The remarkable if often misunderstood anti-fascist modern German-born American political philosopher Hannah Arendt (1906-1975), best known for her study and critique of Naziism in her work, “The Origins of Totalitarianism” (1951), wrote in that book that a decisive step in the demagogue’s authoritarian rise is “the murder of the moral person in man,” thus “making martyrdom for the first time in history impossible.”
In his 2008 book, Demagogue, the Fight to Save Democracy From Its Worst Enemies, Michael Signer says of Arendt’s observation that under tyranny, “The moral person — the person capable of making individual choices — becomes a victim. Totalitarianism then puts the soul itself to death” by way of “totalitarianism’s particularly devastating quality: grinding out spontaneity, humanness and liberty.”
By contrast, as Signer noted, “the defeat of the demagogue…comes from a culture of individual self-reliance, the gift and radical responsibility of the individual burden of political choice, and the cultivation of a constitutional conscience in the hearts and minds of citizens,” led by Arendt’s identification of a “governing spirit of an almost martial sense of discipline and sacrifice by the soldier in democracy’s civil war of the soul,” part of a “flexible, resilient web connecting people to each other, dispersing authority through a million political filaments” by way of “a vibrant state of continuous revolution.”
To Arendt, Signer explains, “the long slide from demagogue to authoritarianism to totalitarianism is enabled by individuals’ loss of their own sense of self-reliance and responsibility for society.” wherein “the individuality of the totalitarian citizen veers in the wrong direction. Instead of going inward, energizing one’s conscience and sense of integrity, wholeness and self-respect, this species of individuality instead explodes outward, in a chaos of directionless, angry energy.”
Demagogues “seek out and suffocate the basic individual creative faculty,” wherein “we should cradle our individuality like a lit match on a windy day. Precisely because our ‘dangerous thoughts’ are ours and ours alone, they can strike a fire. We have a political obligation to use our most powerful asset — our humanity — to nip demagogues in the bud.”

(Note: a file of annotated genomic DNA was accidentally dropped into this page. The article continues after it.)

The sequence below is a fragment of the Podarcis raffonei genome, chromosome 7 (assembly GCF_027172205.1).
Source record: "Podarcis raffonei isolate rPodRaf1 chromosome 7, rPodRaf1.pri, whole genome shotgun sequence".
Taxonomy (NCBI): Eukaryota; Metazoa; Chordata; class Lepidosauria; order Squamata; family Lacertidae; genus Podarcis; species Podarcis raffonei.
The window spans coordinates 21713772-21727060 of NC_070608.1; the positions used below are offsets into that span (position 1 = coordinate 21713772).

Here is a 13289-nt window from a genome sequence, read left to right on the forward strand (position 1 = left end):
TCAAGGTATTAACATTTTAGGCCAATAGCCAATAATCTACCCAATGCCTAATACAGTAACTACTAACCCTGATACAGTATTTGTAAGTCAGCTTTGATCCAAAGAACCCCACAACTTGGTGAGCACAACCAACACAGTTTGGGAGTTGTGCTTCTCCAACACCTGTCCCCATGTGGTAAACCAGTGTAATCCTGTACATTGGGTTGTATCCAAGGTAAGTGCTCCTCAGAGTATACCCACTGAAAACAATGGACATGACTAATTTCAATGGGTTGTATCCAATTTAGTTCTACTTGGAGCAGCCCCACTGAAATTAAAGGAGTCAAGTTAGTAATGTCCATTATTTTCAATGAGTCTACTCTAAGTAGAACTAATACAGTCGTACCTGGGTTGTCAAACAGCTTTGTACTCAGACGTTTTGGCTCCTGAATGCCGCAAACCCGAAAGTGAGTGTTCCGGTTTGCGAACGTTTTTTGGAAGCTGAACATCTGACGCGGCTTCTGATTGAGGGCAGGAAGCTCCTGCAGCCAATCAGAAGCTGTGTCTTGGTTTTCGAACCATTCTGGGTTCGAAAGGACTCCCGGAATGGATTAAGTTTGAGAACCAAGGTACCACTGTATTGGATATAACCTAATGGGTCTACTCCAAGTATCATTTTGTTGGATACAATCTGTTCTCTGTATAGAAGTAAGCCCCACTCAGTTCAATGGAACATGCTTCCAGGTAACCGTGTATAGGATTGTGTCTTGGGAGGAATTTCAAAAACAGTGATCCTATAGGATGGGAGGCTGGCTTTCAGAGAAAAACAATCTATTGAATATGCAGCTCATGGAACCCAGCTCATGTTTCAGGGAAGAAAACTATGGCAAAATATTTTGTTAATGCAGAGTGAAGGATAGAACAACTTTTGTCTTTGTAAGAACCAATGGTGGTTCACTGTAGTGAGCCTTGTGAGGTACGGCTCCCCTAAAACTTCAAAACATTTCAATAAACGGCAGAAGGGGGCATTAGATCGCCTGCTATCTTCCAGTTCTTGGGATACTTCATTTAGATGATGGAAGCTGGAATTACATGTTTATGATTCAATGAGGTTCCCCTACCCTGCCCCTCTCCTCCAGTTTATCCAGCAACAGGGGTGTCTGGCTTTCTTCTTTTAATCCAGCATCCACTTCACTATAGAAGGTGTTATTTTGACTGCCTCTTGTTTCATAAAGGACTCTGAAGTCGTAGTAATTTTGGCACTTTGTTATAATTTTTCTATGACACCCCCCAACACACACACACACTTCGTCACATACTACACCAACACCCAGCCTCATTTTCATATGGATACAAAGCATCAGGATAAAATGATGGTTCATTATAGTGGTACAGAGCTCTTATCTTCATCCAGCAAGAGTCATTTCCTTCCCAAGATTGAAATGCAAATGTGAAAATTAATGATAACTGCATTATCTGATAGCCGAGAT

This, and much more of what Arendt wrote and taught, is extraordinarily poignant for this moment in our history.
The elections of last week, the first widespread exercise since Trump took power in January and was met with millions of protesting women and their friends filling the streets in Washington, D.C. the very next day, and the amazing upsurge of exposes of male chauvinist abuse of women now surging through Hollywood and the seat of our government, signal a new level of resistance to the drumbeat coming out of the White House seeking to impose new levels of crass demagoguery.
In this context, it is important to understand the nature of the Russian intervention into the presidential election a year ago, and what’s happened since.
Arendt’s core insight is that totalitarianism feeds on the disenfranchisement of the moral fiber of individual citizens.
If one examines the content of the Russian propaganda in the midst of the election process that we’ve seen so far, it becomes crystal clear that its common denominator has been the tearing down of the individual moral character in favor of anger, suspicion, contempt, foul-mouthed profanity and contemptible name calling, and a very unholy non-morality rooted in heightening differences by playing on old prejudices and “holier than thou” sentiments.
Among other things, the assault on truth, on facts, on the free reporting of events, fuels this process.
Perhaps we didn’t think the subversion of our nation’s values, our democratic institutions, would take this form. The prevailing wisdom advanced from the FBI and establishment “intelligence” since the post-World War II launch of the so-called “Cold War” was that the assault on America’s values would come from an effete inteligencia schooled in sophisticated Marxist and socialist theory.
Who thought it would come through the heightening of angry, thuggish and very unsophisticated proletarian prejudices?
But on the positive side, and there definitely is one based on recent events, the elections last week affirmed just that quality of American democratic culture which is its greatest strength, the rejection of angry white male prejudices in favor of diversity, including the election of many women, gays and a half dozen transgender candidates.